Photo Credit: Katheryn Picard
The Big Zipper
In Meadville, Pennsylvania, known as the birthplace of the zipper, artists, community activists, and a local nonprofit spearheaded a community-led art installation and pop-up galleries in vacant retail spaces. The inspiration for the project? The zipper. Now a taken-for-granted clothing feature, the zipper holds special significance in Meadville.
Over the course of the summer of 2015, the Meadville Neighborhood Center and Steve Prince, artist in residence at Allegheny College, initiated the summer-long collaborative art project. Mr. Prince cut zipper pieces – that is, the individual prongs of a zipper – out of wood and distributed them to community members at 25 wood carving workshops. The project team held the workshops outside large retail stores, senior living facilities, the college, and elsewhere in Meadville. Community members used tools to carve one-of-a-kind designs into the wooden pieces. The individual pieces were then combined to create one large zipper.
The wood carving workshops were about more than creating art for art’s sake; they provided a space for healing and discussion. Neighbors reflected on the days when the zipper factory, and other industry, were in full operation and the main streets of Meadville were lively and vibrant. The zipper pieces they carved together, however, represented the strength of the community that still remains. “The factory may be gone but what is still here is the people and the community,” Steve Prince reflected.
As the project’s culminating event, Mr. Prince, the Meadville Neighborhood Center, and volunteers held a public celebration in the city’s commercial district. All of the individual wooden zipper pieces were combined into a single piece of artwork: The Big Zipper, symbolizing how people come together to form a community. The Big Zipper was coated in ink and then an industrial steamroller drove over it, imprinting the design on a canvas and creating a permanent art piece.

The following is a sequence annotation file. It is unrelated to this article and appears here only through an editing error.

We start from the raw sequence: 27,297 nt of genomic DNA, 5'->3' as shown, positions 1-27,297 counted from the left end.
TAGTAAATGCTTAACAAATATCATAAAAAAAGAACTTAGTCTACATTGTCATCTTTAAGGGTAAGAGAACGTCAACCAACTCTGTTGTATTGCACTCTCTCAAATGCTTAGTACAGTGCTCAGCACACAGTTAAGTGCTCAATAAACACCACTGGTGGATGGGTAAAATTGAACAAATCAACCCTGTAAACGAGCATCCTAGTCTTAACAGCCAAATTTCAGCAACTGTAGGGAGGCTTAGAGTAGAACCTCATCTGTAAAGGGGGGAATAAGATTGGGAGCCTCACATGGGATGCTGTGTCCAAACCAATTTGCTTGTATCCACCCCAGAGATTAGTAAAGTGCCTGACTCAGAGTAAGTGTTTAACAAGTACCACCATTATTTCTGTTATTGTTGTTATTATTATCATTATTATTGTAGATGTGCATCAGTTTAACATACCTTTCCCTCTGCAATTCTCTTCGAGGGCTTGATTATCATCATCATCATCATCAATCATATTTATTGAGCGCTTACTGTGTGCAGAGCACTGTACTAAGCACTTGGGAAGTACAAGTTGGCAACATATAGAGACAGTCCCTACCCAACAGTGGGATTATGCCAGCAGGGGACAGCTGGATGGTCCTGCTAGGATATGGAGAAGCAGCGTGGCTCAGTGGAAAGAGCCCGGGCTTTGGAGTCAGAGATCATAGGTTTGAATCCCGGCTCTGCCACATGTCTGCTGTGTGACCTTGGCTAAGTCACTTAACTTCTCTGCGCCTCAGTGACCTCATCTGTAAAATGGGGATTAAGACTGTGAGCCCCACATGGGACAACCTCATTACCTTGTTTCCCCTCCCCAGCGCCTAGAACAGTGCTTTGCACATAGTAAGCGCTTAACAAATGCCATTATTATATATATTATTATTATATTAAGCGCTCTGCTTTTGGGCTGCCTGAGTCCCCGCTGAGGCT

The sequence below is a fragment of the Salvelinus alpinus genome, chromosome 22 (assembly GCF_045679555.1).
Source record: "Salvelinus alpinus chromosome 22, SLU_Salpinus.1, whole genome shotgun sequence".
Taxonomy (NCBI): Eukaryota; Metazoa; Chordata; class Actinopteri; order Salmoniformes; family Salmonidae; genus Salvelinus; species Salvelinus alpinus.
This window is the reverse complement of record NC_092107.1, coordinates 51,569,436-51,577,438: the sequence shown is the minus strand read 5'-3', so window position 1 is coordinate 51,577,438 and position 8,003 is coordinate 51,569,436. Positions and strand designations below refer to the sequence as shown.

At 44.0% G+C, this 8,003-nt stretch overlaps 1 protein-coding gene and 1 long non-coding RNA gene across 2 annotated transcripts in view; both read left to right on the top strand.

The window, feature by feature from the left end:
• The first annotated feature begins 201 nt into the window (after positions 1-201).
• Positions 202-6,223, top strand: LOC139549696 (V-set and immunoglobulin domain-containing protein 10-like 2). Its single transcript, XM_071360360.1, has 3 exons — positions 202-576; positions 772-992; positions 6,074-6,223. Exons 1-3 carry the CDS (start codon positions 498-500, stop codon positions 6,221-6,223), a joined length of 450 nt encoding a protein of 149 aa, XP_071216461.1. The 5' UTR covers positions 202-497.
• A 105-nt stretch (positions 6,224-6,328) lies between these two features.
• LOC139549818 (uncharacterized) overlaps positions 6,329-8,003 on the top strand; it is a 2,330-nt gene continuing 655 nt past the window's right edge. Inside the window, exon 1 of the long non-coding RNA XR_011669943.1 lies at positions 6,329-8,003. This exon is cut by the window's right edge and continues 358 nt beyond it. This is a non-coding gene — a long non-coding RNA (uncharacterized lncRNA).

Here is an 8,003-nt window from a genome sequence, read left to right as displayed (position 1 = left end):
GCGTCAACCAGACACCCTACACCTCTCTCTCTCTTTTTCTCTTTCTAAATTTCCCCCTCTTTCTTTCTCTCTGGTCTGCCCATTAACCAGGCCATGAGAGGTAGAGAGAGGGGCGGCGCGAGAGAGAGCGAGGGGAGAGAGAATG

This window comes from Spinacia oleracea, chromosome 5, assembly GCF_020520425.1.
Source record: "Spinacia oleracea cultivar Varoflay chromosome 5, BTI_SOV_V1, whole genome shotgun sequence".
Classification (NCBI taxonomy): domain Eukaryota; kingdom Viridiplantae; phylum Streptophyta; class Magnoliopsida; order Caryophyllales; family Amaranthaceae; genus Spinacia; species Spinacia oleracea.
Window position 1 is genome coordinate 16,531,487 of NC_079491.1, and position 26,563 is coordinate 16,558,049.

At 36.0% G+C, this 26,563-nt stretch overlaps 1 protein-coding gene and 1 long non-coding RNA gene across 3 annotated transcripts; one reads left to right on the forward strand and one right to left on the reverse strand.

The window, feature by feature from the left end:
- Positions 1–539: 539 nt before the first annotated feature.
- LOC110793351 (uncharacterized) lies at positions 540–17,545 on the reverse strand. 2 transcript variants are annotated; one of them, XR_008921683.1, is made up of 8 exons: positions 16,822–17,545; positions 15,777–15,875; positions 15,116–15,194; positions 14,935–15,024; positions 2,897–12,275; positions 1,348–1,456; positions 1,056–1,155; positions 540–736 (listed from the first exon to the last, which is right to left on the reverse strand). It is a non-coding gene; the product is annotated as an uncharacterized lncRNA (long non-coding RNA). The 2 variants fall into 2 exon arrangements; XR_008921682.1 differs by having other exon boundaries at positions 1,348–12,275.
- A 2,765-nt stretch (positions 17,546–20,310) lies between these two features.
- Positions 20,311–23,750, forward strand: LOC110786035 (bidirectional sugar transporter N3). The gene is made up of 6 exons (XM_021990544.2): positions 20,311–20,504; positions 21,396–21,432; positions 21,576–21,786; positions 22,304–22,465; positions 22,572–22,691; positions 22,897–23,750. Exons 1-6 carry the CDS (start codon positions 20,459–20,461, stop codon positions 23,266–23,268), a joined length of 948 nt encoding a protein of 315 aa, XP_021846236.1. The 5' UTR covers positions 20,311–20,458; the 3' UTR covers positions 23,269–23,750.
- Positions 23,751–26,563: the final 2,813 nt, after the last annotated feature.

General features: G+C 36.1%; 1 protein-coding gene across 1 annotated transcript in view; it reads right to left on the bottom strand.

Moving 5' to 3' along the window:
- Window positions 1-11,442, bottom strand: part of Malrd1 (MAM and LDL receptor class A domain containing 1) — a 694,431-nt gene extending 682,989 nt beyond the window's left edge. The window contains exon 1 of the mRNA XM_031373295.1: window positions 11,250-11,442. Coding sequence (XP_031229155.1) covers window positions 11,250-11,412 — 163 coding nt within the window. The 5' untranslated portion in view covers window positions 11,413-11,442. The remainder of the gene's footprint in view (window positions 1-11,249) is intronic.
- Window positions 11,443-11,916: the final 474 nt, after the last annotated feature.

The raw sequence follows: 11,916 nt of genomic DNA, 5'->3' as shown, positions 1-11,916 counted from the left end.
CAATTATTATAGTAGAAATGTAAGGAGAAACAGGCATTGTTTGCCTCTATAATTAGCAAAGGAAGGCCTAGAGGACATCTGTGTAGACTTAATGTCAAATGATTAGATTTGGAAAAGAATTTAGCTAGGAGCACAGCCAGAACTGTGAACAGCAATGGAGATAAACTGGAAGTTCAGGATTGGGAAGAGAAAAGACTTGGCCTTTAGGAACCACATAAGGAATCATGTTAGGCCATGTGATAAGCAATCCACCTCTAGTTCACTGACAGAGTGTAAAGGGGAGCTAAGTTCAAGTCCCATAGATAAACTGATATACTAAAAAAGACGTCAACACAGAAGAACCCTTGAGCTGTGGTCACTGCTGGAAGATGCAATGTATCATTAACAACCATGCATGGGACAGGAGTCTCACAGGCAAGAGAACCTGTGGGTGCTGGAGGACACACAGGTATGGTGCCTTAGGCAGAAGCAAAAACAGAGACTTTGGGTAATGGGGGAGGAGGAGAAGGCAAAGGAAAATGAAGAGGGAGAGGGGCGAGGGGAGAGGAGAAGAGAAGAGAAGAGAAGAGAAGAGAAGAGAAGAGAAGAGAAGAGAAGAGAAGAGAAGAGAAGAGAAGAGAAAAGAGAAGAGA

The Big Zipper was used to inspire new investment in vacant spaces throughout the city. Nonprofit leaders secured temporary use of a storefront that had been vacant for more than a decade to create a temporary pop-up art gallery space. Taking place over a weekend, the pop-up gallery displayed the Big Zipper canvas alongside art youth residents created. Community members were eager to come see the final product of their combined creativity and to connect with each other about the experience.
By convening people in formerly vacant spaces, the project leaders were determined to attract fresh energy to the downtown’s small-scale commercial district. They invited staff from the redevelopment authority to the pop-up event to share business development resources with first-time business owners, in the hopes of inspiring entrepreneurs to reactivate the. The partnership paid off. The site of the pop-up gallery is now home to a fine arts gallery and shop. Three additional pop-up galleries followed the first, each leading to reactivation of vacant storefronts.
Property Type: Commercial Structure
Project Type/ New Use: Art – Small Scale (e.g., painting; performance; visual); Event(s)
Project Purpose: Community engagement, decrease commercial vacancy
Duration: Once or single day
Initial Cost: Under $10,000
Funding Source: Individual contributions, philanthropic funding, in kind services
Organization Type: Artist(s), Nonprofit – Other
Implementation Partners: Academia
Community Type: Rural